Beauty Products and the Environment


Mackenna Rowe, Design Editor

The beauty industry continues to grow and with that, more issues keep arising. Luckily some brands are trying to keep the Earth in mind as they contribute to the industry. Beauty products tend to test on animals, use plastics, and some chemicals are not the best. Many brands are owned by larger parent companies, and those parent companies can own many other businesses that contribute to deforestation and sweatshops, sometimes child labor.

Skincare started leading in this with natural products and creating sunscreens safe for the coral reefs. The products will come in glass or plastic that can be reused or recycled. Makeup brands are slowly catching up. Right now, no to little waste is hard to come by with beauty. Some brands have refills for products, or you can make the products at home. It can be easier to start off with beauty products that are vegan/do not test on animals. From there, doing research on parent companies or even smaller brands that are more environmentally friendly. These products tend to have better chemicals not only for you but the Earth. That way when the products get thrown away and go to decompose or washing off your makeup makes less of an impact.

But, be careful. Companies can greenwash. Greenwashing is leading on to the fact that their products are good for the environment. They can use words, pictures or somewhat false advertising so the consumers think they are doing their part. So yes that one particular mascara might be made from blueberries but another product in that company could have taken down forty trees just to make. As more people become aware of their actions, more companies get rid of chemicals everyone is going against, or they create products for that type of consumer. For instance, Love Beauty and Planet is a haircare line that is sold at many major retailers. The reason this product made it to mainstream shelves so fast is that it is owned by Unilever. Unilever has not contributed well to the environment in the past but made a somewhat better haircare line, slapped the word Earth on it, and called it good. They do have many articles about trying to reduce their impact on the Earth and how protecting forests are important yet their past says otherwise. They are an example of greenwashing, and one of the three-parent companies that have actions like this.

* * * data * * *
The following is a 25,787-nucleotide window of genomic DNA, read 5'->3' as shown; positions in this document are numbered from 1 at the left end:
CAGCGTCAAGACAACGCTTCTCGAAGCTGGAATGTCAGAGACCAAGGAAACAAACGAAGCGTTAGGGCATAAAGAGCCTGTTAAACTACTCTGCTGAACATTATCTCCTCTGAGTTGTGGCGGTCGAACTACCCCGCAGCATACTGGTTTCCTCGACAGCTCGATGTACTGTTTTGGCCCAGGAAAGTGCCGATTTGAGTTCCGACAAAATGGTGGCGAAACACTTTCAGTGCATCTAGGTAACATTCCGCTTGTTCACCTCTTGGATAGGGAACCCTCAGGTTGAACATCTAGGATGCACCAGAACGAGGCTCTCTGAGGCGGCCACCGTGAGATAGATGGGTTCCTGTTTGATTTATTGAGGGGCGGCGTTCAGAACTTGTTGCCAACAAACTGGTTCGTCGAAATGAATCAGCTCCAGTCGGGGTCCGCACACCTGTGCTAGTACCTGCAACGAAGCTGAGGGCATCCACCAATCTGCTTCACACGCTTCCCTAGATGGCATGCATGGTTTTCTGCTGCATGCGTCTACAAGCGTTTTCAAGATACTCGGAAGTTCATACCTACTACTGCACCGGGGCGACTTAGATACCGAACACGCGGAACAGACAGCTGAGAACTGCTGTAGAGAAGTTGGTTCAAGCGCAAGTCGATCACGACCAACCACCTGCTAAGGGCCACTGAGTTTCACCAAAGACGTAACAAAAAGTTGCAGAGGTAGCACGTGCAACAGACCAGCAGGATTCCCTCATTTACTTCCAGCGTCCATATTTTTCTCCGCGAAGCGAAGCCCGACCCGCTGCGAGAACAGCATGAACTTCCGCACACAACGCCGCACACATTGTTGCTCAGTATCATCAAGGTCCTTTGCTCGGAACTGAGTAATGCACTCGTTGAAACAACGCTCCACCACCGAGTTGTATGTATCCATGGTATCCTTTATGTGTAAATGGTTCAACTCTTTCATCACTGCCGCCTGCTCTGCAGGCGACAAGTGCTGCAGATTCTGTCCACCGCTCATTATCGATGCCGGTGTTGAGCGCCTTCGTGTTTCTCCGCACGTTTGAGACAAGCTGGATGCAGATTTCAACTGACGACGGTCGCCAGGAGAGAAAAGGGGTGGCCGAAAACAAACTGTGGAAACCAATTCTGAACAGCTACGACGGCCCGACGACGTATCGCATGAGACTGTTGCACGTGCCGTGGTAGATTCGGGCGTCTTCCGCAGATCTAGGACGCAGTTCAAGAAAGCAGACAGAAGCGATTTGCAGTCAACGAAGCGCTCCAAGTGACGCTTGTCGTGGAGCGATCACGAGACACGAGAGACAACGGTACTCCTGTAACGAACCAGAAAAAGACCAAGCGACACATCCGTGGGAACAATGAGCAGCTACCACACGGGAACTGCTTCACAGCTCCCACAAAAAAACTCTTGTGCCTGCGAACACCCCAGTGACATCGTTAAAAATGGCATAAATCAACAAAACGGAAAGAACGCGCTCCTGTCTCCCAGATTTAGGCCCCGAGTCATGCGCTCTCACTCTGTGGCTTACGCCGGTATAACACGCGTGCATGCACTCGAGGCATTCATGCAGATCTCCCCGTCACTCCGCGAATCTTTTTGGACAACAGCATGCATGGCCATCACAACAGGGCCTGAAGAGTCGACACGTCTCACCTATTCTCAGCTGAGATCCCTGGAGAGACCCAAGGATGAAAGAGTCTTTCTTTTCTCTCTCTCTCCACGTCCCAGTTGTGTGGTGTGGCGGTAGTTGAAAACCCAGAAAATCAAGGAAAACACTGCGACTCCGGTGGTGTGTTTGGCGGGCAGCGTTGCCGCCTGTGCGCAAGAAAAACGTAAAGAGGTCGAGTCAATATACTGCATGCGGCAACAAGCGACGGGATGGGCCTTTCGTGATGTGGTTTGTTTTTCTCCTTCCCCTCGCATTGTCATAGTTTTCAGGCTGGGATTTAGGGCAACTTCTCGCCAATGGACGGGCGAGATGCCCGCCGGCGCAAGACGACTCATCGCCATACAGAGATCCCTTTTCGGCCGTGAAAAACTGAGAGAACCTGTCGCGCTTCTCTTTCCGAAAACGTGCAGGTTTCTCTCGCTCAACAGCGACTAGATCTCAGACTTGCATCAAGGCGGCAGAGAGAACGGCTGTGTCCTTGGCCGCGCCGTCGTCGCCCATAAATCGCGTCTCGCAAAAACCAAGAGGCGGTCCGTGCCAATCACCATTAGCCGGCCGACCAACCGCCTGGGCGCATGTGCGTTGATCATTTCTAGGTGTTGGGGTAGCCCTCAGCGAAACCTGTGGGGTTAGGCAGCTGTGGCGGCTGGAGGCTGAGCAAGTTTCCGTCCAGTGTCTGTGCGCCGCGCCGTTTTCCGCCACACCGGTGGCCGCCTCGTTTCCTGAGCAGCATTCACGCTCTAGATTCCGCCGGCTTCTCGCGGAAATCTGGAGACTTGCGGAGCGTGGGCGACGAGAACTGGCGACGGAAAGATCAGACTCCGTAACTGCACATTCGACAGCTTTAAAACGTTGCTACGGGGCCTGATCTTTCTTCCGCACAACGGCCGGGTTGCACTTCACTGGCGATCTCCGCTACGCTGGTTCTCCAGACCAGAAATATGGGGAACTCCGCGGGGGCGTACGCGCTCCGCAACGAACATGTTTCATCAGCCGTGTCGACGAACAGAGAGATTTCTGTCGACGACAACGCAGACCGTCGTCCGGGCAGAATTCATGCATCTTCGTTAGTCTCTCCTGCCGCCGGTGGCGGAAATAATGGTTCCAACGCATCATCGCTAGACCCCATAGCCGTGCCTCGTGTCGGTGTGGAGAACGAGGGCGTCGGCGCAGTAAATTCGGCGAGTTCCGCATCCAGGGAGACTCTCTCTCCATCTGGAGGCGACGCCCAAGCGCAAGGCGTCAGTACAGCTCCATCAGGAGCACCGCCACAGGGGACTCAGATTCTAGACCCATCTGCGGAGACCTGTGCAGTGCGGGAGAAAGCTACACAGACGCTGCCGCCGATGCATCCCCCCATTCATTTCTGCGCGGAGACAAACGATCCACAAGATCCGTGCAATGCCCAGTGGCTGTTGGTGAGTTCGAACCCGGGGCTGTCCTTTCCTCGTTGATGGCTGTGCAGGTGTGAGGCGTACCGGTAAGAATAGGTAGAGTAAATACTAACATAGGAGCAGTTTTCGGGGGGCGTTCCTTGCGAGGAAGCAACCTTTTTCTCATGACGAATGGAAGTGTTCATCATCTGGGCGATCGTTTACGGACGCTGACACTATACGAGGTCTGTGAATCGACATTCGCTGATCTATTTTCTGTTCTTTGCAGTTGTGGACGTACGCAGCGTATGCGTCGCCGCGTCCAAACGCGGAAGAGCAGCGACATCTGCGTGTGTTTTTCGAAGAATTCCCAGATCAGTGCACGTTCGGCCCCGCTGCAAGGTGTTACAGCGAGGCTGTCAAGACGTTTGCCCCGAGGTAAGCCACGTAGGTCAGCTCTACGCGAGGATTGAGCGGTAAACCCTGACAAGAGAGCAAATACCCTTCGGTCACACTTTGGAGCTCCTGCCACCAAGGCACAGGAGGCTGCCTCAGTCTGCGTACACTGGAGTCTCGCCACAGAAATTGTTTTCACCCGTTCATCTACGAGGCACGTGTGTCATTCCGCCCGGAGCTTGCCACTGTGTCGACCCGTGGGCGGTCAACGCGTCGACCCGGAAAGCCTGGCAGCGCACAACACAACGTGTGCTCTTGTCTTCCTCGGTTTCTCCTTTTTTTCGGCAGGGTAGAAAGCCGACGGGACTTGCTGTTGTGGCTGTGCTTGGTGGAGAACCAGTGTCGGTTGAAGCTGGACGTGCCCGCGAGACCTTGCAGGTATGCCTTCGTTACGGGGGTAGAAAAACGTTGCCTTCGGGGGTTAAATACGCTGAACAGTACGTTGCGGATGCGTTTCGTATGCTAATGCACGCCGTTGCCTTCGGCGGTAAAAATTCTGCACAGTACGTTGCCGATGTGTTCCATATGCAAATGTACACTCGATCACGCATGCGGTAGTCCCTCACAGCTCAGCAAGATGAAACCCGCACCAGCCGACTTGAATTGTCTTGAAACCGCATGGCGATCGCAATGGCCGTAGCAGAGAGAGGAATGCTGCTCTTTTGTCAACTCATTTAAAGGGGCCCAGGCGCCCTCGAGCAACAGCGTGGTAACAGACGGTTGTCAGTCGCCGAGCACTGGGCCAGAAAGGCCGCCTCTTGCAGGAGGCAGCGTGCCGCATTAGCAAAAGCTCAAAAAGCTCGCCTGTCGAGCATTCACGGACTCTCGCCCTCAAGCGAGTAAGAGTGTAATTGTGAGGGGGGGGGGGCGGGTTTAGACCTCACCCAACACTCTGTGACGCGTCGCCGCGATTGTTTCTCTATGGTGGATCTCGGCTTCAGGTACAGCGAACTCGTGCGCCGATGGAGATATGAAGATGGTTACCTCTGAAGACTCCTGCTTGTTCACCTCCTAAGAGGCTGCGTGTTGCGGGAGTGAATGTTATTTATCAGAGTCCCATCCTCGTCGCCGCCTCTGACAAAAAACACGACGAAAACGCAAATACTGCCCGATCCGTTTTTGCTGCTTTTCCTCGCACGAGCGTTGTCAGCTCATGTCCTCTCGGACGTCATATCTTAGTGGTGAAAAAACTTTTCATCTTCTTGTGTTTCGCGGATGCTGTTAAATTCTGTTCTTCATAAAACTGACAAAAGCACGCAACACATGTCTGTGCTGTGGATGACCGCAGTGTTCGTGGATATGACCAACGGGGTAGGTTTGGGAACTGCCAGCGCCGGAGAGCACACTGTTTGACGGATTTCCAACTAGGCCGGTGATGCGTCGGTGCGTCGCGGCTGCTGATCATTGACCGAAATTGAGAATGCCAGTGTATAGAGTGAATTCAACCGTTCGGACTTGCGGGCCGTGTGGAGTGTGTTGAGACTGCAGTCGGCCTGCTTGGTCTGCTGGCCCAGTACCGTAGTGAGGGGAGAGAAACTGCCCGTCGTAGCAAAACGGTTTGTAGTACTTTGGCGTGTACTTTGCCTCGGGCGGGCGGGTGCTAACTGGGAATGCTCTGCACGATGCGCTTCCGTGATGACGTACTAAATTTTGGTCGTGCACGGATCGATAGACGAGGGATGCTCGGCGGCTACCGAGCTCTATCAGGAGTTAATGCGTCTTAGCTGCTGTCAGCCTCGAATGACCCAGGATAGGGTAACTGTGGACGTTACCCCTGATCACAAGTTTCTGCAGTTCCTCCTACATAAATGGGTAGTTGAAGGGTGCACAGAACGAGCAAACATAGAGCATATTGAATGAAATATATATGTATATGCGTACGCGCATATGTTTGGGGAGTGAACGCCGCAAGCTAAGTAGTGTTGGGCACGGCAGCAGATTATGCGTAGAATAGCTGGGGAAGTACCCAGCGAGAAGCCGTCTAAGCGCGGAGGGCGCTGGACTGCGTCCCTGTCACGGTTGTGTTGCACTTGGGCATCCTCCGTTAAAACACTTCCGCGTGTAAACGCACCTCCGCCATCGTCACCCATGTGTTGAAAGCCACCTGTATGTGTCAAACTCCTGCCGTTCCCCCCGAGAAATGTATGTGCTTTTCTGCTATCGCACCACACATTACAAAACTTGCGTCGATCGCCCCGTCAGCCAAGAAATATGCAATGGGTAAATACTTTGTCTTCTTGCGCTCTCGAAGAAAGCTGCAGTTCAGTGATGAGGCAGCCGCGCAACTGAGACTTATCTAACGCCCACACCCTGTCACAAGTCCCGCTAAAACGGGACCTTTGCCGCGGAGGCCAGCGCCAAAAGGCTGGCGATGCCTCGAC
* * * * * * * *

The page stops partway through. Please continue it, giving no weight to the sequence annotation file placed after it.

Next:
As the beauty industry continues to expand, there are brands expanding products better for the environment. Other companies trick the consumer in thinking a product is great for the environment when in reality, it does a lot of damage.  Doing the research and testing out products costs time and money, but overall will be worth it in the end.